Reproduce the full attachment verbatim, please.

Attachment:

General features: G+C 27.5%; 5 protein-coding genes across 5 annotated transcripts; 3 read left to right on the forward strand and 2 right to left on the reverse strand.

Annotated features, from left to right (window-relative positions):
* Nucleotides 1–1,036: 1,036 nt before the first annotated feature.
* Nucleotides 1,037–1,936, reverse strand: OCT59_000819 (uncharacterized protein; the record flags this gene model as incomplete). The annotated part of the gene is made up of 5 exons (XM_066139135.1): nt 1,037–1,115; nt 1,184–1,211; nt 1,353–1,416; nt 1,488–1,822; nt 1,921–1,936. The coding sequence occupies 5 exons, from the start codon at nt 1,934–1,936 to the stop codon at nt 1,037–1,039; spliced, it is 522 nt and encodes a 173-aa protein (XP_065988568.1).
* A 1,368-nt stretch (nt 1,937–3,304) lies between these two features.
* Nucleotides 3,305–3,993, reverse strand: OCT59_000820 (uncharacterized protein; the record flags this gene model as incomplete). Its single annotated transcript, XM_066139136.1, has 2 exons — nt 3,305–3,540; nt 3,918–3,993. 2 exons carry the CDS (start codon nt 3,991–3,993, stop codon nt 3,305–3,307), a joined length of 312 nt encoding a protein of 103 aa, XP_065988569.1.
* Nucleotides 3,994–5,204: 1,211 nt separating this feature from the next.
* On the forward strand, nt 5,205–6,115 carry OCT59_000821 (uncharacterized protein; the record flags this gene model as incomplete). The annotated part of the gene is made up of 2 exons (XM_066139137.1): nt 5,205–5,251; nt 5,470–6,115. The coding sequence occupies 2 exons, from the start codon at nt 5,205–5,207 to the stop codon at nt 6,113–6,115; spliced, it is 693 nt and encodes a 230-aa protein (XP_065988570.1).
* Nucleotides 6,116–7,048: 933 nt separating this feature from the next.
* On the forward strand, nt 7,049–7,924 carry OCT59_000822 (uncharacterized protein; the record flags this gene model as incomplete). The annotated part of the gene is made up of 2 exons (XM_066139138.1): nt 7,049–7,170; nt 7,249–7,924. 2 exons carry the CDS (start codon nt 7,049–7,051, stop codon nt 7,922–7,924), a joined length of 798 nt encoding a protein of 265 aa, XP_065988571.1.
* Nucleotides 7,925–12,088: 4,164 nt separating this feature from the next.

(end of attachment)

General features: G+C 27.5%; 5 protein-coding genes across 5 annotated transcripts; 3 read left to right on the forward strand and 2 right to left on the reverse strand.

Annotated features, from left to right (window-relative positions):
* Nucleotides 1–1,036: 1,036 nt before the first annotated feature.
* Nucleotides 1,037–1,936, reverse strand: OCT59_000819 (uncharacterized protein; the record flags this gene model as incomplete). The annotated part of the gene is made up of 5 exons (XM_066139135.1): nt 1,037–1,115; nt 1,184–1,211; nt 1,353–1,416; nt 1,488–1,822; nt 1,921–1,936. The coding sequence occupies 5 exons, from the start codon at nt 1,934–1,936 to the stop codon at nt 1,037–1,039; spliced, it is 522 nt and encodes a 173-aa protein (XP_065988568.1).
* A 1,368-nt stretch (nt 1,937–3,304) lies between these two features.
* Nucleotides 3,305–3,993, reverse strand: OCT59_000820 (uncharacterized protein; the record flags this gene model as incomplete). Its single annotated transcript, XM_066139136.1, has 2 exons — nt 3,305–3,540; nt 3,918–3,993. 2 exons carry the CDS (start codon nt 3,991–3,993, stop codon nt 3,305–3,307), a joined length of 312 nt encoding a protein of 103 aa, XP_065988569.1.
* Nucleotides 3,994–5,204: 1,211 nt separating this feature from the next.
* On the forward strand, nt 5,205–6,115 carry OCT59_000821 (uncharacterized protein; the record flags this gene model as incomplete). The annotated part of the gene is made up of 2 exons (XM_066139137.1): nt 5,205–5,251; nt 5,470–6,115. The coding sequence occupies 2 exons, from the start codon at nt 5,205–5,207 to the stop codon at nt 6,113–6,115; spliced, it is 693 nt and encodes a 230-aa protein (XP_065988570.1).
* Nucleotides 6,116–7,048: 933 nt separating this feature from the next.
* On the forward strand, nt 7,049–7,924 carry OCT59_000822 (uncharacterized protein; the record flags this gene model as incomplete). The annotated part of the gene is made up of 2 exons (XM_066139138.1): nt 7,049–7,170; nt 7,249–7,924. 2 exons carry the CDS (start codon nt 7,049–7,051, stop codon nt 7,922–7,924), a joined length of 798 nt encoding a protein of 265 aa, XP_065988571.1.
* Nucleotides 7,925–12,088: 4,164 nt separating this feature from the next.